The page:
FFAA Statement on President Trump’s State of the Union AddressFebruary 6, 2019 • 11:50 am
WASHINGTON — Tonight President Donald Trump delivered his State of the Union address, but with the exception of pledging to end the HIV epidemic, gave little indication that his administration will change its course of treatment towards LGBTQ Americans. During his remarks, six transgender service members sat in the audience as guests of members of Congress.
Freedom for All Americans’ CEO Masen Davis issued the following statement in response to the President’s remarks:
“It was powerful – and unprecedented – to see so many proud, transgender servicemembers attend tonight’s State of the Union address. The LGBTQ community faces significant challenges under this Administration, but history and the majority of Americans are on the side of fairness and equality. The steady drumbeat of progress will not slow as long as we continue building understanding about LGBTQ people. We must continue building momentum at the state level, in the courts, and in Congress in order to fully ensure equal protections for all. Millions of Americans support basic protections for LGBTQ people, as well as bipartisan leaders in more than half a dozen states that have taken action in recent weeks to treat everyone fairly.”
In 2017, the President directed Pentagon officials to begin denying transgender Americans entry into the U.S. armed forces. Since then, the legality of the order has been playing out in multiple courts. In the same year, the Department of Justice withdrew guidance explaining how schools can protect and create safe environments for transgender students. Soon after, the DOJ declined to appeal a nationwide preliminary court order halting enforcement of the Affordable Care Act’s nondiscrimination protections for transgender people. Under the direction of former Attorney General Jeff Sessions, the DOJ later filed a legal brief arguing that the 1964 Civil Rights Act does not prohibit discrimination based on sexual orientation or gender identity, and released a sweeping “license to discriminate” memo and guidance seeking to allow federal agencies, government contractors, and private businesses to discriminate against LGBTQ people.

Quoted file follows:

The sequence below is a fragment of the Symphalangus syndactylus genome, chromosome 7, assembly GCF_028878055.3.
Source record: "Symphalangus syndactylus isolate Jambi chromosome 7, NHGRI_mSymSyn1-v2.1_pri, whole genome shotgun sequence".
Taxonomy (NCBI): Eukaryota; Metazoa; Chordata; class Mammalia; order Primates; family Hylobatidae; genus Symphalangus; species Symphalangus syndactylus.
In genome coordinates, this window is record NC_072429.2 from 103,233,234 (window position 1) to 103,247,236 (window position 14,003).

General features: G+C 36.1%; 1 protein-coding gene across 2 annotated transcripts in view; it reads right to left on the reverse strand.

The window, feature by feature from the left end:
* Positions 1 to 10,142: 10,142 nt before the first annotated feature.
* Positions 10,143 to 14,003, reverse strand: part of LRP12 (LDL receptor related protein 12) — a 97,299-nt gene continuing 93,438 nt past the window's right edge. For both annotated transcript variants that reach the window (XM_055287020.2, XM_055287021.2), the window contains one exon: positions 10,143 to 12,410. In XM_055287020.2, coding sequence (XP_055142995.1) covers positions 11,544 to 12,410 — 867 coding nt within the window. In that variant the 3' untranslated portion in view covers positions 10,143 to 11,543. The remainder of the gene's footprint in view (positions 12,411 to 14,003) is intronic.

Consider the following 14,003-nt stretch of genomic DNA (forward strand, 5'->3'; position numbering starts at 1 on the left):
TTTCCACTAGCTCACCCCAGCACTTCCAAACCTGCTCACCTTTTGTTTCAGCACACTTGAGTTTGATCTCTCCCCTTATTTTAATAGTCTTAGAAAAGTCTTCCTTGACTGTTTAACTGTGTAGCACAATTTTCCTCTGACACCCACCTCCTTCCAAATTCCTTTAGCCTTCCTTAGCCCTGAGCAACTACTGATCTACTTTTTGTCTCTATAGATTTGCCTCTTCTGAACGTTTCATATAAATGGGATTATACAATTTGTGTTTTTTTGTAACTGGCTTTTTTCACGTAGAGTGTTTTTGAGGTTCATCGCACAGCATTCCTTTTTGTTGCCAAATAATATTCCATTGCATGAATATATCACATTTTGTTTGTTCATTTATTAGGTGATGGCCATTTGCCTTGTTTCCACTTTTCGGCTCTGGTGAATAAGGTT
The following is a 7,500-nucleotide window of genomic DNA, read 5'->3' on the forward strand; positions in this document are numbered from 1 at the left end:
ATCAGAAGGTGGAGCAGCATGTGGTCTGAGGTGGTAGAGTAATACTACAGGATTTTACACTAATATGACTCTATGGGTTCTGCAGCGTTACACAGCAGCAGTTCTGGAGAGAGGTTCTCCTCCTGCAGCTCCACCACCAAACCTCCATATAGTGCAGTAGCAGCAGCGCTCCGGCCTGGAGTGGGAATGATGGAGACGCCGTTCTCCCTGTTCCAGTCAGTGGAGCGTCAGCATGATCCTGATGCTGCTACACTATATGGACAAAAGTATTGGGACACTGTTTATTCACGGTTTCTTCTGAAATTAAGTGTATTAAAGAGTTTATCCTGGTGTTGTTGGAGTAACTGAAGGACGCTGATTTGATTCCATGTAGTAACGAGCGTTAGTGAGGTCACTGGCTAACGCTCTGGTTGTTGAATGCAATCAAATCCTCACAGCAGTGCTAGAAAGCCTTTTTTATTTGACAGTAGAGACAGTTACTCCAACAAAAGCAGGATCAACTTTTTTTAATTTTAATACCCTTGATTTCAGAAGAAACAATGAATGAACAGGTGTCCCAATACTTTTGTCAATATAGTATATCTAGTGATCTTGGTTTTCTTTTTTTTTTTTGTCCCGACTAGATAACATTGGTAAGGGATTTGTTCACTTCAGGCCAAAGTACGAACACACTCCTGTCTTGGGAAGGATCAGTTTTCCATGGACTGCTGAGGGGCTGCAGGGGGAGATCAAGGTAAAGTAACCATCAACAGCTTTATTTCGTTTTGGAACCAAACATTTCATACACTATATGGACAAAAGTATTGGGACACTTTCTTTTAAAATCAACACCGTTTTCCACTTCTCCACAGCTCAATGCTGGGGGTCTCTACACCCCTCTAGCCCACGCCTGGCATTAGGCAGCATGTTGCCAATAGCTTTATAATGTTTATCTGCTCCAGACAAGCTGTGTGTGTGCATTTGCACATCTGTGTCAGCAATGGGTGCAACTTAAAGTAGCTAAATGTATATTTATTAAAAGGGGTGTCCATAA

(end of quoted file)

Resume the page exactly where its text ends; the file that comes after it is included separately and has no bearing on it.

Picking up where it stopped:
Despite continued efforts from the Trump administration to undermine LGBTQ equality, there is significant bipartisan momentum building for nondiscrimination in states across the country. New York recently became the 20th state in the country to have explicit, comprehensive protections for LGBTQ people. And in just four weeks, six governors across four states — including three Republican governors — have issued executive orders in recent weeks that provide nondiscrimination protections for LGBTQ people in their states, to varying degrees. Republican lawmakers are lead sponsors of LGBTQ nondiscrimination legislation in Arizona, Virginia, Florida, and Missouri; and Republican lawmakers are opposing anti-LGBTQ measures in Georgia, Texas, and Indiana.
To get a better sense of how transgender Americans and service members experience discrimination every single day, please visit Faces of Freedom – a new LGBTQ movement-wide resource that elevates the stories of LGBTQ people and allies.